Rather, it was built by the local Shriners group, who used it from its completion in 1921 until it was damaged by an earthquake (yes, Montana gets those occasionally!) in 1935. The group couldn’t afford the repairs, so the city bought it and turned it into the civic center a few years later.
Today, its massive auditorium hosts occasional concerts, plays, and other performances. Besides the Civic Center, there’s community theatre at Grandstreet and all kinds of live music, film screenings, and other programs at The Myrna Loy. And don’t forget to check the Carroll College events calendar for even more performances, films, and other events that are (usually) open to the public.
Among these four spots, there’s a good chance something will be going on while you’re in town – and it’ll make the perfect date night in Helena!
Stroll around Spring Meadow Lake.
Spring Meadow Lake State Park might be one of the smaller Montana state parks, but it’s also one of the most accessible – located right in Helena. So if you’re looking for a peaceful retreat into nature that doesn’t require a long drive, this is it. The lake takes up most of the park, and the mile-long trail that loops around it makes for an easy stroll.
Take the kids to the ExplorationWorks.
If you’re looking for things to do in Helena with kids, make ExplorationWorks your first stop. This family-friendly museum is 13,000 square feet full of educational play spaces and interactive exhibits for kids. They also host frequent classes and other events, all included in the $7.50 admission cost.
Probably even more important to the kids if we’re being realistic, ExplorationWorks is right next to the Great Northern Carousel, beloved for its 37 colorful hand-carved animals that go round and round. Rides are just $2!
Explore the Marysville ghost town.
There are so many ghost towns in Montana, ranging from fully-preserved tourist experiences to some untouched buildings crumbling on the side of the road. Marysville, the closest one to Helena, falls somewhere in between. In fact, like many of Montana’s ghost towns, it’s not completely abandoned – an estimated 43 people live there today.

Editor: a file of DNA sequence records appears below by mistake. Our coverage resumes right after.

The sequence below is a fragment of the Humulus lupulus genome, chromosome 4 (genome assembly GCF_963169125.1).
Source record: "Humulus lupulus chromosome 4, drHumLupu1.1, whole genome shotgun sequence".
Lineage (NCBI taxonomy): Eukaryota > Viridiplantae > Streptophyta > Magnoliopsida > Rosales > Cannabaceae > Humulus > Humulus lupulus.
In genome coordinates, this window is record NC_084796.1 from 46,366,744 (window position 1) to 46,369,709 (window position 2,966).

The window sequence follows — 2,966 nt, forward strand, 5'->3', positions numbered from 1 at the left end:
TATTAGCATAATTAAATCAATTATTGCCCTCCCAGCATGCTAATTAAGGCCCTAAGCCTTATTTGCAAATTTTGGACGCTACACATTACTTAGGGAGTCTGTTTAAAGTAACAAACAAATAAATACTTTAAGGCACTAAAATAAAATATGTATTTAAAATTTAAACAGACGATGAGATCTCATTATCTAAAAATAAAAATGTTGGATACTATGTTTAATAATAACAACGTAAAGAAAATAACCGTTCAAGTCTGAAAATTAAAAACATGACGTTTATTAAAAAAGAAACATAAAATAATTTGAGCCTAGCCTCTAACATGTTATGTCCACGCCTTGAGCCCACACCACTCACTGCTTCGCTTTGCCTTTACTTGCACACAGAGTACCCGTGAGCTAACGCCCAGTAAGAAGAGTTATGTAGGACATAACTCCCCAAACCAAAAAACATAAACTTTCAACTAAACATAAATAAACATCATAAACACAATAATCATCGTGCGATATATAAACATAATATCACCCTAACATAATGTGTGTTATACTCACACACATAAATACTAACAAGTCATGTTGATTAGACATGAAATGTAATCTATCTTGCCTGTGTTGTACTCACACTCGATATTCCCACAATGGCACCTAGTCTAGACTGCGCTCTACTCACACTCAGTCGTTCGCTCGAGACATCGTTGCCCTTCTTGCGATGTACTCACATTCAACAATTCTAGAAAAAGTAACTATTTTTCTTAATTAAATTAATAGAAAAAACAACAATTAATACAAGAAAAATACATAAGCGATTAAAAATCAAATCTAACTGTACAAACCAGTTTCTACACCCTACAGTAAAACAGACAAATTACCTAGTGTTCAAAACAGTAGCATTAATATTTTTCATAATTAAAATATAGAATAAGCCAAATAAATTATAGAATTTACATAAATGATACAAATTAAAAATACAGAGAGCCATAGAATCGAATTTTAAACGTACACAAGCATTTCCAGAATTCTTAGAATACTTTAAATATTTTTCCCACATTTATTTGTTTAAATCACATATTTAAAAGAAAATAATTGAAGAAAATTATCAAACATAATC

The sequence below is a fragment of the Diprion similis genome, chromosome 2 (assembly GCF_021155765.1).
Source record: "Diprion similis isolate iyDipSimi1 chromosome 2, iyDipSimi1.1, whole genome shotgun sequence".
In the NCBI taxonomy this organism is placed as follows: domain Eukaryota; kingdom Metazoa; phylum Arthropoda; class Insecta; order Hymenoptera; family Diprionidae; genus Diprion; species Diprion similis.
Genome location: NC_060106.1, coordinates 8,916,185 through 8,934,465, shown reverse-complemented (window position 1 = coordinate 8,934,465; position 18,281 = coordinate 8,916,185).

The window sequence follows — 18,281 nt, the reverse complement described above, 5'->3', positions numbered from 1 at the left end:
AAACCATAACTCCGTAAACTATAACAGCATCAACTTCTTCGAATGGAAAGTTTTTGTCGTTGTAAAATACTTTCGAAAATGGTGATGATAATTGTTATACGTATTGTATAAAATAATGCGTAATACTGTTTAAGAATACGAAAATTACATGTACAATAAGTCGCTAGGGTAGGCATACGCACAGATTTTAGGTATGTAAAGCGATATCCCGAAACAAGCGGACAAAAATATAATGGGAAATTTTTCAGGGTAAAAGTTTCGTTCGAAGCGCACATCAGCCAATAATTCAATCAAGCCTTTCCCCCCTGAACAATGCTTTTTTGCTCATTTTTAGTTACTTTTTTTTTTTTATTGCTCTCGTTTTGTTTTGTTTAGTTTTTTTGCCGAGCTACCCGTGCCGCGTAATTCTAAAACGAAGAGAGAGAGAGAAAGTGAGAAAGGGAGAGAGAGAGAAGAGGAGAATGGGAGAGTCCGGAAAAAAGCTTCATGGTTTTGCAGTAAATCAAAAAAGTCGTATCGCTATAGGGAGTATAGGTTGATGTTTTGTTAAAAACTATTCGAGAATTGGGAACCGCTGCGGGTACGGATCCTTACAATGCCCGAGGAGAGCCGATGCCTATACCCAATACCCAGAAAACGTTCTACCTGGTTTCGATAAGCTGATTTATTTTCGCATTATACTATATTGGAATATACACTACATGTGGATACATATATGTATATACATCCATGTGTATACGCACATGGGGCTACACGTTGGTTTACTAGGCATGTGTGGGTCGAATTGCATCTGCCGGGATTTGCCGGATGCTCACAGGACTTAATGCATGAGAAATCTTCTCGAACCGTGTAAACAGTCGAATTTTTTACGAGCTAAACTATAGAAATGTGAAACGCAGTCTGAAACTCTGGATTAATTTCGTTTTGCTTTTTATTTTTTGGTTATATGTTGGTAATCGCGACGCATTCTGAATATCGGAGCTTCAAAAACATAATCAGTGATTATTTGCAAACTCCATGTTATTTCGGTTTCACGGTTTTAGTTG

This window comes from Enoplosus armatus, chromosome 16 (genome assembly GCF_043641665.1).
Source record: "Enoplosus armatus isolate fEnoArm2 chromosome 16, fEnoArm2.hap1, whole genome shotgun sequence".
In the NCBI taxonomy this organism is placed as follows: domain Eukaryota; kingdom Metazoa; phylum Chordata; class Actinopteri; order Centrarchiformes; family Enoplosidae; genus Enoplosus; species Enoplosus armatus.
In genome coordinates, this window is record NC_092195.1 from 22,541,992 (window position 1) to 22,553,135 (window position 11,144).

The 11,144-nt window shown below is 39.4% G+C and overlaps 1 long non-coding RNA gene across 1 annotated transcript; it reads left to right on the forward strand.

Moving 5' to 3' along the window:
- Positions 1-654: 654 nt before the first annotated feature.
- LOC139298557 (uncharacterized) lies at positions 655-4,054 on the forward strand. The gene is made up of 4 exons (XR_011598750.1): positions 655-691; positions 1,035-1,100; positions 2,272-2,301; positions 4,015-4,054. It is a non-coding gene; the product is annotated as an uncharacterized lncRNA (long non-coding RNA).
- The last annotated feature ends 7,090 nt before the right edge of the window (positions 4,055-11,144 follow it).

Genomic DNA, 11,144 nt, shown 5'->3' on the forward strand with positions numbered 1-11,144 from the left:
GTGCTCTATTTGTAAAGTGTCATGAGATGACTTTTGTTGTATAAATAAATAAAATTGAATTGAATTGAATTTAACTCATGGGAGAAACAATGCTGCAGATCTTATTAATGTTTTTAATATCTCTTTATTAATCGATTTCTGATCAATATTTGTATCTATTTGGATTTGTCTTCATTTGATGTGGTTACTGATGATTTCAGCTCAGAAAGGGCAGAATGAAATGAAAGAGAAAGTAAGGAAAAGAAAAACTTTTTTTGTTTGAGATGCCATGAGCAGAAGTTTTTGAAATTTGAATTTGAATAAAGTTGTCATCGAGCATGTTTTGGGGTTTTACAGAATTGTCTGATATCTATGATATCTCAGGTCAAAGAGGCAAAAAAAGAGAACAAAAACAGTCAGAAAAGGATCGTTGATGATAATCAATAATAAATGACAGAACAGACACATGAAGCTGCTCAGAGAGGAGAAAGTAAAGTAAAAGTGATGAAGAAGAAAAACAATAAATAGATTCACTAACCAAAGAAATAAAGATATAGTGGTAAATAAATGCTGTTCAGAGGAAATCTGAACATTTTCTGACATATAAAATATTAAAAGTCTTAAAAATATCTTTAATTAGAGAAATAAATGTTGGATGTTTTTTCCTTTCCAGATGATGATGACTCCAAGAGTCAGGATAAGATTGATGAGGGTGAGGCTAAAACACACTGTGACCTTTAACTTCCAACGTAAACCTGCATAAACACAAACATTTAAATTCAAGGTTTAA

But the abandoned area is open to visitors and well worth exploring (and full of great photo ops), with the 135-year-old wooden church standing out as the biggest highlight. It’s only 30 minutes northwest of Helena, so don’t miss the chance to see one of Montana’s less-visited ghost towns – just be respectful of the people who still call Marysville their home.
Things to Do in Helena, MT: Food & Drink Edition
Does Helena have a massive dining scene? Maybe not. But it does have quite a few surprises in store – and these are the ones you cannot miss!
Line up for pastries at Cotton-Top.
I said “line up” because if Cotton-Top is open, there’s a line – but I promise you, it’ll be worth the wait. The owner went to pastry school in France, and every pastry she sells is like a work of art. They’re all small-batch and made with local ingredients whenever possible (and always with Wheat Montana flour).
Cotton-Top has a different menu every week, always featuring seasonal flavors and the best ingredients available. They usually have a dozen or so pastries, and the current list is always posted on their Facebook page.
A few recent favorites? Churro cruffins, Mexican chocolate chunk scones, cheddar green onion butter biscuits, ham + swiss everything croissants, honey cinnamon caramel buns…mmmm.
Cotton-Top sits at the bottom of Reeder’s Alley, and – this part is important! – it’s only open on Friday and Saturday morning, and only for however long it takes them to sell out.